The best way to write your own story is to ask others about theirs

Three years ago, on the last leg of the “Camino de Santiago,” a 900km trek across northern Spain, my dad came across a Norwegian woman and a Dutch man, both of whom were in their late 80’s.

Curious as to what had brought the elderly couple to Spain, my dad grabbed an open seat beside them at the bar and said hello.

It turns out, four years earlier, the two, who did not know each other at the time, were walking the “Camino” alone, as a way of coming to grips with the recent passing of their late partners.

And one day, their paths briefly crossed.

It was nothing more than your standard quick encounter with a stranger. Not even, because they did not even exchange names. However, something about the man fascinated the woman.

Months later, back in Norway, time and time again, the woman would catch herself daydreaming about this mystery man.

That is until one day she got sick of only seeing his face when she closed her eyes and decided to do something about it so she could see his face when she opened them.

Knowing nothing more than the man was Dutch, she sat down and wrote the offices of the “Camino” a letter — requesting any information they had in regards to any Dutch men who finished the walk the previous September.

A few days later, to her surprise, and evidently loose regulations, she received a reply — and in the message were the names of four men.

Later that day she took the four names and did the only thing she could think of, she sat down and wrote out four identical Christmas cards. Then went along with her day with her heart pumping and fingers crossed.

A few days later, she walked out to her mailbox, and saw a name staring back at her.

She had found her mystery man — and the two have been together ever since.

Take a second and think about that.

A woman in her 80’s.

She briefly meets a man.

She cannot stop thinking about him.

She decides to put herself out into the world by writing four letters.

One day she gets one in return.

And a few years later, they were seen walking together as a couple, and not just the shadows of what could have been.

When I first heard this story my imagination ran wild envisioning the woman sitting down alone as she set out to write four Christmas cards. And envisioning the look on her face when she opened her mail a few days later and saw his name staring back at her.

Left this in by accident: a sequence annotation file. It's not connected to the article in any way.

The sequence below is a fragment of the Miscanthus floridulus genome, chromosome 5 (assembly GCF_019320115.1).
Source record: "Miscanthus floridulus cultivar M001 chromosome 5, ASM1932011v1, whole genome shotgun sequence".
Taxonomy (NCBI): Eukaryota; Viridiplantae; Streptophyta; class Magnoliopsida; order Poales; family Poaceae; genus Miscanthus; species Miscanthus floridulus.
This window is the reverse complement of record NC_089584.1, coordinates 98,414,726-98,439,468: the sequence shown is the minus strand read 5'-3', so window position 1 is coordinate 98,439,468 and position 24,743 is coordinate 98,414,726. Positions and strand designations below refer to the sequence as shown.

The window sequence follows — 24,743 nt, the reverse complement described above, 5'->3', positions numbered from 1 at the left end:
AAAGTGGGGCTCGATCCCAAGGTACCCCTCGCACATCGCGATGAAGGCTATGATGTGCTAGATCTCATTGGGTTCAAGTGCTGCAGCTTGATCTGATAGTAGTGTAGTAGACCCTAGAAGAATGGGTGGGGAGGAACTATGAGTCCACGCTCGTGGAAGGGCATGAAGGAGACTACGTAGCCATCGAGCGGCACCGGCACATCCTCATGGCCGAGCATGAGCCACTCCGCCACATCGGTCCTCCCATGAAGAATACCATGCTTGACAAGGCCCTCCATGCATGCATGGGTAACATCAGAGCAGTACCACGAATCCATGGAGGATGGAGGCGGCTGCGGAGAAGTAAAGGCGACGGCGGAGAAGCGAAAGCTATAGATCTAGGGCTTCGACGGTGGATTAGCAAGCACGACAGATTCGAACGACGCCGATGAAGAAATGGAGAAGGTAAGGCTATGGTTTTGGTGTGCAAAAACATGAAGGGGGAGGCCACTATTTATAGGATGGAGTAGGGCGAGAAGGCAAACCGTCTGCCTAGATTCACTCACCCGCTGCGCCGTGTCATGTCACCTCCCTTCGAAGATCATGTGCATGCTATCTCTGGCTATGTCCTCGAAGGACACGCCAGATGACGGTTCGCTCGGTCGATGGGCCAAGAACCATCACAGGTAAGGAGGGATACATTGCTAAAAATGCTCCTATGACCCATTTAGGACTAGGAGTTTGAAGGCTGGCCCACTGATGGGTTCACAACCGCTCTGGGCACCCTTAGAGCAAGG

But once my mind slowed, I sat back and thought about the whole story.

And as I travelled back, I envisioned someone else and I saw a 73-year old American guy walking alone in a foreign country and stopping to talk to a couple that just simply intrigued him.

How many times do we let the opportunities to talk to people that interest us pass us by?

How many times do we throw caution to the wind and allow our curiosity to guide us?

How many times do we put deadlines, goals, and commitments in front of us instead of just living in the moment and talking to someone who looks like they have a story to share?

Having fought in Vietnam. Having survived cancer. Having endured a 50 year career that took him all over the world during some of histories most trying times, it is in that moment, envisioning my dad sitting down to talk to an elderly couple, simply because he was intrigued, that makes me the most proud to be his son.

It is so easy to get caught up in trying to write our own story, we forget that being interested in hearing the stories of others ultimately determines how well we write our own.

That woman could be anyone.

The woman sitting across from you as you read this on the train.

The woman you see everyday struggling to carry her groceries into your apartment building.

Instead of just sitting there, allowing the moment to pass, take a page out of my dad’s book and say hello, you never know where the story will take you.